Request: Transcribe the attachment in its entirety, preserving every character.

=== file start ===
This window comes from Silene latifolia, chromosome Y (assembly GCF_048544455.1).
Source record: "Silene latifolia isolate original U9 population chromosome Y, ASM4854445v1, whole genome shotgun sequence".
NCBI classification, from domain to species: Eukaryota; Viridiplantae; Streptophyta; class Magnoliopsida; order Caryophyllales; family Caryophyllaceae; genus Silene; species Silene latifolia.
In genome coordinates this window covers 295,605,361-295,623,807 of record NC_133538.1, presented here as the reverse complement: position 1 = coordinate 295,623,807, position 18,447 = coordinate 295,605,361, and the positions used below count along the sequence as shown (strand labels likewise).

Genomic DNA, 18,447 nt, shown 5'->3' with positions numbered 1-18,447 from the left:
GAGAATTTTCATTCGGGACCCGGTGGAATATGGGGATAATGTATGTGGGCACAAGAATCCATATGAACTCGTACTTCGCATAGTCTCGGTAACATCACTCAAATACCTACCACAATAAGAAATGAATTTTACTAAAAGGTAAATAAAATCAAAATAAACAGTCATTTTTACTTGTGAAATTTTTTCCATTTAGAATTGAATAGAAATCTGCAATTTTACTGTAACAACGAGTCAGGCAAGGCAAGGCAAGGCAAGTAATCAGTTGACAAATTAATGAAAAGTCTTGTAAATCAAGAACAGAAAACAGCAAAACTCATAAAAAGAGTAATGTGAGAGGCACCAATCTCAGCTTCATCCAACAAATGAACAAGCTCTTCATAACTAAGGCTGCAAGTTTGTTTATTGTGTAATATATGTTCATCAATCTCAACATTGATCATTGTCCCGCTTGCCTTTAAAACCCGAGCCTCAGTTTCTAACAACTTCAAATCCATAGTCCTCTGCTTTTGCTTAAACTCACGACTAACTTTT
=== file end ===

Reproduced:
This window comes from Silene latifolia, chromosome Y (assembly GCF_048544455.1).
Source record: "Silene latifolia isolate original U9 population chromosome Y, ASM4854445v1, whole genome shotgun sequence".
NCBI classification, from domain to species: Eukaryota; Viridiplantae; Streptophyta; class Magnoliopsida; order Caryophyllales; family Caryophyllaceae; genus Silene; species Silene latifolia.
In genome coordinates this window covers 295,605,361-295,623,807 of record NC_133538.1, presented here as the reverse complement: position 1 = coordinate 295,623,807, position 18,447 = coordinate 295,605,361, and the positions used below count along the sequence as shown (strand labels likewise).

Genomic DNA, 18,447 nt, shown 5'->3' with positions numbered 1-18,447 from the left:
GAGAATTTTCATTCGGGACCCGGTGGAATATGGGGATAATGTATGTGGGCACAAGAATCCATATGAACTCGTACTTCGCATAGTCTCGGTAACATCACTCAAATACCTACCACAATAAGAAATGAATTTTACTAAAAGGTAAATAAAATCAAAATAAACAGTCATTTTTACTTGTGAAATTTTTTCCATTTAGAATTGAATAGAAATCTGCAATTTTACTGTAACAACGAGTCAGGCAAGGCAAGGCAAGGCAAGTAATCAGTTGACAAATTAATGAAAAGTCTTGTAAATCAAGAACAGAAAACAGCAAAACTCATAAAAAGAGTAATGTGAGAGGCACCAATCTCAGCTTCATCCAACAAATGAACAAGCTCTTCATAACTAAGGCTGCAAGTTTGTTTATTGTGTAATATATGTTCATCAATCTCAACATTGATCATTGTCCCGCTTGCCTTTAAAACCCGAGCCTCAGTTTCTAACAACTTCAAATCCATAGTCCTCTGCTTTTGCTTAAACTCACGACTAACTTTT